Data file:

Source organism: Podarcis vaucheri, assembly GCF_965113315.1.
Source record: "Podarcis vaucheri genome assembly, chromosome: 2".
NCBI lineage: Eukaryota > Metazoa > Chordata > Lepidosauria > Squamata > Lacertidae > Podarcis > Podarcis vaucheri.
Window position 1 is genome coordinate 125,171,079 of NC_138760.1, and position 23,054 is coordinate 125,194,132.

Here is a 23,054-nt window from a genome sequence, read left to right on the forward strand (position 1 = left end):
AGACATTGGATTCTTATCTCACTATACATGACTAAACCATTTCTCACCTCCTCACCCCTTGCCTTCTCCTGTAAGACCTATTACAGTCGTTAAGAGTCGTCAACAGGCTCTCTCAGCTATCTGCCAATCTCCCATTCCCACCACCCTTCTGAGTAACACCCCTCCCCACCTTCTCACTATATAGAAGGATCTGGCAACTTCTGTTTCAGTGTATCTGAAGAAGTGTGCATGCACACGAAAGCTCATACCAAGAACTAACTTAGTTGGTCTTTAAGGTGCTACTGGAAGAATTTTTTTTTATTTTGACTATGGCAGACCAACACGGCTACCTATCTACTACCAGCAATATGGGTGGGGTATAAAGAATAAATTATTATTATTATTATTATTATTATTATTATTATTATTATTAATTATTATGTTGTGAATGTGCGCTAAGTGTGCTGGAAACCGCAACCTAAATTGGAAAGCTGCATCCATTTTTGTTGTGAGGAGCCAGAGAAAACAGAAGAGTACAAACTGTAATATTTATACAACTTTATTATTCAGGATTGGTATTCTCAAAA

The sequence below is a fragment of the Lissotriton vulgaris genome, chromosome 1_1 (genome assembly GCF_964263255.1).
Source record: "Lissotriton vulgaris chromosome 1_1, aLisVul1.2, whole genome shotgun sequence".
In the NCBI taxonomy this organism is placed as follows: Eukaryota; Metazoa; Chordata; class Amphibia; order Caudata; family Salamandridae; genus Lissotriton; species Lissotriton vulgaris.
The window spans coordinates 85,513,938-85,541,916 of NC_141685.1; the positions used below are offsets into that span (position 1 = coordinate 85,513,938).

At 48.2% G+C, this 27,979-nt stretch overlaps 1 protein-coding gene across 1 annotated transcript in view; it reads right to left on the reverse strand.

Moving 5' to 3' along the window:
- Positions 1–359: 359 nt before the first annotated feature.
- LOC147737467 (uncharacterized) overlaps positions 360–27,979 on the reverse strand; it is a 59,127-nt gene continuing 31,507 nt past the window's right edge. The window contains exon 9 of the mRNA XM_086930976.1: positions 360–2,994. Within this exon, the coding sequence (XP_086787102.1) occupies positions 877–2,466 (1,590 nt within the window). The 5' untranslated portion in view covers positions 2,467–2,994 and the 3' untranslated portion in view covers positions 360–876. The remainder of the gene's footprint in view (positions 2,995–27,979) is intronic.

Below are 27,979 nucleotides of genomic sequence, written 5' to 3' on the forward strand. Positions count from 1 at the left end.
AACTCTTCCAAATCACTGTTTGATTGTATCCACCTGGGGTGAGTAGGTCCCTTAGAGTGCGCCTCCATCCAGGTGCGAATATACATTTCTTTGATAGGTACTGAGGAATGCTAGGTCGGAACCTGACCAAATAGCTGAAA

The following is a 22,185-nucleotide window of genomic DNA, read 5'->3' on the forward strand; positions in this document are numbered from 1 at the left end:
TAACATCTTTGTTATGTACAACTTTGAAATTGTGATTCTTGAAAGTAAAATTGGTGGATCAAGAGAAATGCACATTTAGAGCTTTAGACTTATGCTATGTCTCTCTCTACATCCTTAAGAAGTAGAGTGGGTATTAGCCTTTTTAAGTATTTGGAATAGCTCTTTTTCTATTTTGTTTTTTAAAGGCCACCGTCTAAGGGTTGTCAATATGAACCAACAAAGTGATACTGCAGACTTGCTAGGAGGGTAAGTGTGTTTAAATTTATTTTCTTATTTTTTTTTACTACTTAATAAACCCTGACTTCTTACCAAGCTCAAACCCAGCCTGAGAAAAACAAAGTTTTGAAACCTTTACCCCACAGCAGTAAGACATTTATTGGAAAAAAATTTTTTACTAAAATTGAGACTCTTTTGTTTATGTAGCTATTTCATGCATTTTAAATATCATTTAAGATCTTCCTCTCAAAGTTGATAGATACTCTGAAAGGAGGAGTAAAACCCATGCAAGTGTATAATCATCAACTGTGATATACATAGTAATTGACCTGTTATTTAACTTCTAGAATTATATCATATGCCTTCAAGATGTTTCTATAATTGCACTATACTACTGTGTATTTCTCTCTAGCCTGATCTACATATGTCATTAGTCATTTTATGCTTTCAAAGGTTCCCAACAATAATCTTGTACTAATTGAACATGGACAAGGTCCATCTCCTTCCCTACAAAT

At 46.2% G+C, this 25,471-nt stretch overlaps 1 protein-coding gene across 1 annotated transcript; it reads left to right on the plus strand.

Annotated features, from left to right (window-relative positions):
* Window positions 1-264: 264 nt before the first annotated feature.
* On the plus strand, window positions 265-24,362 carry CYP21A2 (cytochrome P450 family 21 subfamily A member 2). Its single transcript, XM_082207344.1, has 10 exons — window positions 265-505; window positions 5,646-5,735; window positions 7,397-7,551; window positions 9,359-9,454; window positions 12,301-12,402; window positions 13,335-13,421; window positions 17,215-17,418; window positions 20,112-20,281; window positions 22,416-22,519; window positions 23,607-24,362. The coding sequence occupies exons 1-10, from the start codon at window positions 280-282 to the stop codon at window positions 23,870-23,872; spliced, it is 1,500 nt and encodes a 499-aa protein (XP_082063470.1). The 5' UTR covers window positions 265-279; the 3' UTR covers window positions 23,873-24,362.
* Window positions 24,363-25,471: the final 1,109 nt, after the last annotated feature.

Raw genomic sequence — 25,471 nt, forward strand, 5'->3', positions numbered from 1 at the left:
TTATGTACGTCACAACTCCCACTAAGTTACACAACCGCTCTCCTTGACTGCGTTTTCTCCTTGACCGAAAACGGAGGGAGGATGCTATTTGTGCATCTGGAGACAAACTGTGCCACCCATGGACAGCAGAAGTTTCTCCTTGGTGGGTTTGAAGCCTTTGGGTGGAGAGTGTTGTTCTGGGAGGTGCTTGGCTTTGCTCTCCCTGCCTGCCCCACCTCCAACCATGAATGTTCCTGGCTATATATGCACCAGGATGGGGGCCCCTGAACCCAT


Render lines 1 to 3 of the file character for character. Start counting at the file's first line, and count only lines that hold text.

Source organism: Podarcis vaucheri, assembly GCF_965113315.1.
Source record: "Podarcis vaucheri genome assembly, chromosome: 2".
NCBI lineage: Eukaryota > Metazoa > Chordata > Lepidosauria > Squamata > Lacertidae > Podarcis > Podarcis vaucheri.